No one would leave a server so open I hear you say. Yes they would. A finance department were using a very small company to supply them with their finance app. With the main company we were at forcing a move to "cloud" for every department this small company didn't want to loose business so said they now had a "cloud" version of their app. They didn't really. It was just stuck on a server in one data centre. I said I wanted to test it before fully going live. They hadn't implemented 2fa, which they put on after my suggestion. Then once on the server it was easy to break out of the app, browse the server, run whatever you wanted and surf the net to your hearts content. They originally were gonna make it live in that state!

    1. robidy

      Re: Is this by "breaking out"

      It's an unauthenticated remote code execution. Can't see the relevance of the user setup. Not sure I get what ur mumbling...

      1. Anonymous Coward
        Anonymous Coward

        Re: Is this by "breaking out"

        I'm guessing someone is equating an unauthenticated remote code execution flaw with a poorly setup Citrix environment to suggest all Citrix environments are insecure.

        Next they will be using the same post to show how they brilliantly saved the world while still missing the original point...

    2. Anonymous Coward
      Anonymous Coward

      Re: Is this by "breaking out"

      Erm... Windows has functionality to authenticate who is logging in. Then they are logged in - in a similar way to if they log in to a desktop or laptop.

      Being able to run look at files you have permissions to look at, and run web browsers on a computer that you have logged into is not really a security issue. If it is you are doing it wrong.

  4. RobinCM

    SSL VPN?

    Surely it'll be using TLS?

    Why do people insist on calling something by a defunct technology acronym that (almost certainly) isn't even in use in that product?

    1. ds6 Bronze badge

      Re: SSL VPN?

      Citrix calls it that, Sonicwall calls it that, elreg too... the hot buzzword is SSL VPN likely because no one has updated their documentation.

    2. Anonymous Coward
      Anonymous Coward

      Re: SSL VPN?

      "Why do people insist on calling something by a defunct technology acronym that (almost certainly) isn't even in use in that product?"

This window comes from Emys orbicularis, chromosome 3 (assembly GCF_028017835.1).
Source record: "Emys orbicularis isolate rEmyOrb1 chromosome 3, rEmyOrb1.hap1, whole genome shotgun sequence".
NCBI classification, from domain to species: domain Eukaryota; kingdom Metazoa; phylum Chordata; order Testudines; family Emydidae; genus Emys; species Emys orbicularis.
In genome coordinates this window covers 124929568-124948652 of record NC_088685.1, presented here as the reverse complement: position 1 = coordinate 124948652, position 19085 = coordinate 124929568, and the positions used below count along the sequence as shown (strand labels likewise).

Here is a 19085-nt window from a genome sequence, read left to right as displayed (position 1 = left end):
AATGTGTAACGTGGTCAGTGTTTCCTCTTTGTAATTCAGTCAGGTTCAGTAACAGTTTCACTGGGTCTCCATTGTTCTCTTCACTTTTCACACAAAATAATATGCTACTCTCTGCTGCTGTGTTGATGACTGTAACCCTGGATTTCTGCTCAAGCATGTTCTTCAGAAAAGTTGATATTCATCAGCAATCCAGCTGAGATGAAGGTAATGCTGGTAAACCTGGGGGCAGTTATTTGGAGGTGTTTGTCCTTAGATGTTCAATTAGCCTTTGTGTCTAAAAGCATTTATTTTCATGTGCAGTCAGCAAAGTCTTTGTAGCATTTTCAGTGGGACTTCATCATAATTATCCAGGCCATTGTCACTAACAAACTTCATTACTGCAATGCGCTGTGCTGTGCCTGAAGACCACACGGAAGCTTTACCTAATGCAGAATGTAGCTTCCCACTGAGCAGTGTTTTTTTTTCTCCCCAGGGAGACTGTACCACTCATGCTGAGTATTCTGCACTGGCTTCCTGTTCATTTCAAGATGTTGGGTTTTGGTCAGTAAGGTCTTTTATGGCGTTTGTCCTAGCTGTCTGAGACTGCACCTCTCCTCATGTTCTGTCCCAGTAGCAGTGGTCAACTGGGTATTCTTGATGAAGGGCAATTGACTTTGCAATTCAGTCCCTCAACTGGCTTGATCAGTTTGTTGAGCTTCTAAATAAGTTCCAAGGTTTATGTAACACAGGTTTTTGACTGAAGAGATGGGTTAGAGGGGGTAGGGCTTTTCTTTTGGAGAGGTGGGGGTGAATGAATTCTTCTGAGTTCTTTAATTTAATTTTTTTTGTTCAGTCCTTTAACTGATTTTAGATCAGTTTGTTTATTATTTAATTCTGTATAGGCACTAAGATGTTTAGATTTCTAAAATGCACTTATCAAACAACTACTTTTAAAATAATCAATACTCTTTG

It gets worse, I was in a pub watching something called "football" and they used both their feet and their heads. Ridiculous isn't it?

      And when are they going to release HTTPT?

    3. robidy

      Re: SSL VPN?

      Based on Heinz failed attempt to rebrand Salad Cream to sandwich cream, I'm not sure there's any hope that TLS will replace SSL, for vpn's or secure web access in the public's eyes, in the next decade or two ha ha.

      Plus ignoring the technical geekery, there is something comforting about SSL the public will always love...however mis-guided.

  5. TimMaher Bronze badge
    Pint

    Merry Citrix everybody!

    There is very mystic, Christmassy feel to comments on this article.

    Wekl done commentards.

  6. Simonrowan

    Slapdash Citrix

    Ever since xendesktop 7 was released, the product has been utter tosh. Released too early with a sub standard featureset full of bugs and now security flaws. The product of cheap and agile software development. It's ok it will be a good.product 8 years after initial release

  7. g-lock

    Unauth'd RCE

    This one scared the shit out of me when it dropped last week. Not much detail was forthcoming in the vulnerability writeup, but the mitigation is to put a Responder filter in to prevent what appears to be directory traversal. That would be pretty trivial to exploit.

  8. Anonymous Coward
    Anonymous Coward

    Checking if the exploit has been used

    Has anyone identified a way to check if the exploit has been used?

  9. andy mcandy

    I wonder if this is the vuln used for the Travelex "virus". The timing is right :)